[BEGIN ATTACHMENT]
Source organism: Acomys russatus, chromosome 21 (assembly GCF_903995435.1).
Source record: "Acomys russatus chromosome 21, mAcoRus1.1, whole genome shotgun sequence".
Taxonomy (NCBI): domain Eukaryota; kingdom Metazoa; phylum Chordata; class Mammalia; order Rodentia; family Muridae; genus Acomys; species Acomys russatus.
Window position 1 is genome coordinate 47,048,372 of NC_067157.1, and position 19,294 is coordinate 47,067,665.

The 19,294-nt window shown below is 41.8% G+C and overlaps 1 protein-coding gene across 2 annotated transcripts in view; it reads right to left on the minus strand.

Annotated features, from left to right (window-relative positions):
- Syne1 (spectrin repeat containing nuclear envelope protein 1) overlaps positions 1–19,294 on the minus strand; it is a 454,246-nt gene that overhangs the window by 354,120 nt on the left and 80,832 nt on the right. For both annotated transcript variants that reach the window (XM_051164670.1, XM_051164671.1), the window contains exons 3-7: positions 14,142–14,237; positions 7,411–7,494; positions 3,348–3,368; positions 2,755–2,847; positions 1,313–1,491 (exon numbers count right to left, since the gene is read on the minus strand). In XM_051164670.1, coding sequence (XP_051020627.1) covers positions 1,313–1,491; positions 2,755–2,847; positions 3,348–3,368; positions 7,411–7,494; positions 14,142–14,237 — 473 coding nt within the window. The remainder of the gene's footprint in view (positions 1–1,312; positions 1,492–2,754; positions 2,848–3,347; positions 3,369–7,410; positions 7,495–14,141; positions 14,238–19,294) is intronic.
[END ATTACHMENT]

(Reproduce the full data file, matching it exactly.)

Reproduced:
Source organism: Acomys russatus, chromosome 21 (assembly GCF_903995435.1).
Source record: "Acomys russatus chromosome 21, mAcoRus1.1, whole genome shotgun sequence".
Taxonomy (NCBI): domain Eukaryota; kingdom Metazoa; phylum Chordata; class Mammalia; order Rodentia; family Muridae; genus Acomys; species Acomys russatus.
Window position 1 is genome coordinate 47,048,372 of NC_067157.1, and position 19,294 is coordinate 47,067,665.

The 19,294-nt window shown below is 41.8% G+C and overlaps 1 protein-coding gene across 2 annotated transcripts in view; it reads right to left on the minus strand.

Annotated features, from left to right (window-relative positions):
- Syne1 (spectrin repeat containing nuclear envelope protein 1) overlaps positions 1–19,294 on the minus strand; it is a 454,246-nt gene that overhangs the window by 354,120 nt on the left and 80,832 nt on the right. For both annotated transcript variants that reach the window (XM_051164670.1, XM_051164671.1), the window contains exons 3-7: positions 14,142–14,237; positions 7,411–7,494; positions 3,348–3,368; positions 2,755–2,847; positions 1,313–1,491 (exon numbers count right to left, since the gene is read on the minus strand). In XM_051164670.1, coding sequence (XP_051020627.1) covers positions 1,313–1,491; positions 2,755–2,847; positions 3,348–3,368; positions 7,411–7,494; positions 14,142–14,237 — 473 coding nt within the window. The remainder of the gene's footprint in view (positions 1–1,312; positions 1,492–2,754; positions 2,848–3,347; positions 3,369–7,410; positions 7,495–14,141; positions 14,238–19,294) is intronic.